Daniel Galván Viña was well known and liked in Dior Chebbi, a working-class district in the Moroccan city of Kenitra, where he had lived for the last six years. He was regarded as an educated man, well off, somebody you'd want to invite to a family gathering; a man you could trust to look after your children if you went out for a few hours, who would teach them English — in short, the perfect neighbor...
Until one day, in late November 2010, he made a fatal mistake: while away on a trip, he rang one of his neighbors, asking him to destroy several DVDs and a pen drive. But instead, the neighbor sold them to a man called Mustapha Rukzat. When Rukzat discovered the contents (videos and photographs of Galván sexually abusing 20 different children), he contacted Hamid Krairi, a well-known lawyer and member of the Moroccan Association of Human Rights who has represented several victims of child abuse. Krairi went on to spark a political storm that has become known in Morocco as Galvangate.
The case made headlines around the world after thousands took to the streets around Morocco to protest King Mohammed VI's July 30 decision to pardon Galván, along with 47 other Spanish nationals — an annual tradition that forms part of the celebrations marking the monarch's accession to the throne. The affair has embarrassed the Moroccan and Spanish authorities, forcing King Mohammed to rescind the pardon, after which Galván was rearrested in Spain. "It was a great victory for the people. His majesty has had to back down, and the pedophile has been sent back to jail," says Krairi.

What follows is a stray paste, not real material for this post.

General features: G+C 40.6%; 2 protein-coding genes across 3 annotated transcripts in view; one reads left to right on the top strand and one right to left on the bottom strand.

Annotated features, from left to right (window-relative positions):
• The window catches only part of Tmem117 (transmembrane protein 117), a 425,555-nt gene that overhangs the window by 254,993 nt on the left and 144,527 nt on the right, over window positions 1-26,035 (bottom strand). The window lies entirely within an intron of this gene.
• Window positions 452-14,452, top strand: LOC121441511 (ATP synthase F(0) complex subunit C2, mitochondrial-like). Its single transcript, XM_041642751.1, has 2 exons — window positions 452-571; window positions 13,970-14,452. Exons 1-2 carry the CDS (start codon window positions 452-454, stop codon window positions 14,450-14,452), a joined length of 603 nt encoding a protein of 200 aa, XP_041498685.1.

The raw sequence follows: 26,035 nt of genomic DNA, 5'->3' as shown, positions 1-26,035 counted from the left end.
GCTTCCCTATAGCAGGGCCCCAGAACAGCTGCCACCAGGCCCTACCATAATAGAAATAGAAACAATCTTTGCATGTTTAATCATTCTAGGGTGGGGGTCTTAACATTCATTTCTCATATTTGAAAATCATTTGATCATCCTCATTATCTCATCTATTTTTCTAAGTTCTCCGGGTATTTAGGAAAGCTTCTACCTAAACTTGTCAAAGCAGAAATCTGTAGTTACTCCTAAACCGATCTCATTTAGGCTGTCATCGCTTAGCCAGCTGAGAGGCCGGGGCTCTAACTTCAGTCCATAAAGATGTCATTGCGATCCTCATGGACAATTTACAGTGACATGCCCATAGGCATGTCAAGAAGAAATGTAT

A six-year-old told the court he had taped over her mouth to silence her screams
After Rukzat and Krairi had established that Galván was back in Kenitra, Krairi presented a formal complaint to the district prosecutor's office. Two days later, on November 28, the police went to Galván's home and arrested him and searched the premises, where they found a digital camera, a laptop computer that contained the same photos found on the pen drive, as well as others, two cellphones, a wooden dildo covered in red wax, DVDs, and several bottles of wine.
After taking his statement, in which he admitted to indecently touching several children and exposing himself to them, while insisting that the photos were for his own use and he had no intention of distributing them, he was remanded in custody at Kenitra's jail. He would remain there for three-and-a-half years until his pardon.
The Moroccan authorities' records show that Galván was born on July 1, 1950, in the Iraqi city of Basra. Galván told police that he had lived in Morocco on and off since 2004, traveling back and forth to Spain. According to the Spanish authorities he obtained Spanish nationality by marrying a Spaniard. After he was arrested in Morocco in 2010, he told the investigating magistrate that he was divorced, with two children. Despite having lived for more than 25 years in different locations in Alicante, when he was asked by a Spanish judge last week to provide proof that he had roots in Spain, he could only give the name of one friend: Ulpiano.
Ulpiano, who has asked to remain anonymous, lives in a small community on the outskirts of Murcia. He says he was surprised that Galván cited him as a friend. "Of course I know him, I've known him for years, but I wouldn't say we were close," he says. Ulpiano says that during the 1980s, Galván was already living in Murcia, but back then was known as Salah Gabhan Benia. Ulpiano says Galván was his Arabic teacher. "He was clearly an educated man, a man of the world. He speaks French, English, Arabic and Spanish," he says.
Others who met Galván say he told them that he came from a wealthy family in Iraq, that he studied biology at Basra University between 1970 and 1974, that he had been a lieutenant in the Iraqi army, as well as in the navy, but had deserted. "He told us he was a Kurdish refugee, that he had escaped from the army, but he never talked much about politics," says a teacher at the University of Murcia who taught him English during the 1990s. Before arriving in Spain, Galván told people he had lived in Morocco, the United Kingdom and Canada.